At the Library of the University of Amsterdam, we've done a small trial to investigate the merits of using a 'social referencing' service. In the trial, scientists from a specific research group used such a service for several months. With a panel discussion before and after, and logs during, we hoped to get some measurable results on the impact on their work of this. Not all went as we hoped, but the resulting report (url below) offers some useful insight in what this group of scientists found useful.
I'll highlight two points that may be of wider interest. First of all, our test group felt strongly about privacy. They liked to not just add cites to a system, and tag, rate or even comment them heavily for themselves. For sharing however, it was felt essential to have control over who could see what. Rating an article negatively could be helpful for direct peers, but who knows whether the author might decide over a grant in future? The participants wanted a clear, fine-grained control. Sometimes it would be fine to share the citation, but to limit the rating or tags to a certain group; some comments are meant private, some are for the whole world; and so on. Because of this, they voted to use BibSonomy at the start of the trial.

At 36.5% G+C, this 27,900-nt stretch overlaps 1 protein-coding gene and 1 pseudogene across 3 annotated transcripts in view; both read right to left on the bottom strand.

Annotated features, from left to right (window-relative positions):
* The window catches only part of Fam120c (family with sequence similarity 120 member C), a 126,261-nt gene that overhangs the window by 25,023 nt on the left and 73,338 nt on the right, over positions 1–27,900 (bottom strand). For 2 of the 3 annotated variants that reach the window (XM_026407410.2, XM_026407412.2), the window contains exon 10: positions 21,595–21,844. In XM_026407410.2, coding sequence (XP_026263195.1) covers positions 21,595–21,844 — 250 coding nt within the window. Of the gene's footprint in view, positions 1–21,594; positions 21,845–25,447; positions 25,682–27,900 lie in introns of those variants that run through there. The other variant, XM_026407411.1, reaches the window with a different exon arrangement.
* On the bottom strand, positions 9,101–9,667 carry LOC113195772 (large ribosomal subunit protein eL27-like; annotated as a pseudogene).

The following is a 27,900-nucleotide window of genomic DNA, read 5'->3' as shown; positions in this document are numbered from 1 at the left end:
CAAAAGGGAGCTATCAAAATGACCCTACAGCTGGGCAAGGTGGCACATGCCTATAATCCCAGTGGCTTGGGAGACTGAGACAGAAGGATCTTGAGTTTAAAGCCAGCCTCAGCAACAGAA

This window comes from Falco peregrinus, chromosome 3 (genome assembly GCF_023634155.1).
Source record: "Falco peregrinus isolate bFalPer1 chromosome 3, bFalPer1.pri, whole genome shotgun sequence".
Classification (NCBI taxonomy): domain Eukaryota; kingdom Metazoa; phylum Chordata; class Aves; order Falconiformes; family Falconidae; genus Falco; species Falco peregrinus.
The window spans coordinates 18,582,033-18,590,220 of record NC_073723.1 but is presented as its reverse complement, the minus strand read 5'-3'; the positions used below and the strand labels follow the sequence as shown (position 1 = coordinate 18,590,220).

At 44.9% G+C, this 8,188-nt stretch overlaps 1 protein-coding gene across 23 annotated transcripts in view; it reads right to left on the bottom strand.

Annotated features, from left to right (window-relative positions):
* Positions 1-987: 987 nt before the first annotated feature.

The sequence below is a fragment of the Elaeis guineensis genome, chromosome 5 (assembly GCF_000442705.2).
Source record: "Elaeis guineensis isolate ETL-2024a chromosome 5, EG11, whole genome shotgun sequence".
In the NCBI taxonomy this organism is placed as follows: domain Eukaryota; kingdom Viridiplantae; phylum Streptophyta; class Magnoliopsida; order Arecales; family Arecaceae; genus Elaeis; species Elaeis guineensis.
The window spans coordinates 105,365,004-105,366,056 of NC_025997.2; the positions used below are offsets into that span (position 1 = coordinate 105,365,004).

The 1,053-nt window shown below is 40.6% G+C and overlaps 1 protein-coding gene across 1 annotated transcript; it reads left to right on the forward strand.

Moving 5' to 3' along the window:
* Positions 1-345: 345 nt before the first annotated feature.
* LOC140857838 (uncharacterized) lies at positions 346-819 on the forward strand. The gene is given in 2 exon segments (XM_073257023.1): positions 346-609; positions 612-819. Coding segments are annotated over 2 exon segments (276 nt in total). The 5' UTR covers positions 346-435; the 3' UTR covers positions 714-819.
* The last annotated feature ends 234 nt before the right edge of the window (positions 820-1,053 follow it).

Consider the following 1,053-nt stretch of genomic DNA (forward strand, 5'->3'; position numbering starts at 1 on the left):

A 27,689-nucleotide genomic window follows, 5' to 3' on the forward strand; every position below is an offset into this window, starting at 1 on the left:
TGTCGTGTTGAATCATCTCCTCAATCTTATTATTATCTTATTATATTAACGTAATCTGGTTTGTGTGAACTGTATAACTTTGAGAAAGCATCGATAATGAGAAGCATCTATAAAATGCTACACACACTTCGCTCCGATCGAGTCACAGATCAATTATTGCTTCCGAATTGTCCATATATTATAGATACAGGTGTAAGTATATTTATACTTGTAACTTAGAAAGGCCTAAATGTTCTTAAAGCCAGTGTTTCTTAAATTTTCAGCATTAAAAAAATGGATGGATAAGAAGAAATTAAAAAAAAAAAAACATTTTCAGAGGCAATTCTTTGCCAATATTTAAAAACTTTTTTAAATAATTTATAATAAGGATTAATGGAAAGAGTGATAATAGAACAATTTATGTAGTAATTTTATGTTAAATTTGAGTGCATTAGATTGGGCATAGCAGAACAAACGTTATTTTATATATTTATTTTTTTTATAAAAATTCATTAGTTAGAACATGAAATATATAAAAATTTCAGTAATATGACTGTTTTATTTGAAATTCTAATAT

However, it turns out that ease of use is even more important than features, and the group considered the system not easy enough. To save the project, we switched to Citeulike, and extended the use period.
I'm curious what others think of this demand for detailed control over privacy-settings. In researching next generation research collaboratories, again I found scientists consider it paramount to be able to set the privacy level for each item themselves. Not through a helpdesk, ticketqueue and a sysadmin - themselves. The two main contenders to build such systems on top of, Sakai and Sharepoint, provide such a detailed rights-structure out of the box. So it's not pie-in-the-sky thinking: it is already out there.
The project page
Download report (pdf)
BTW: yes, we're working on a proper publication.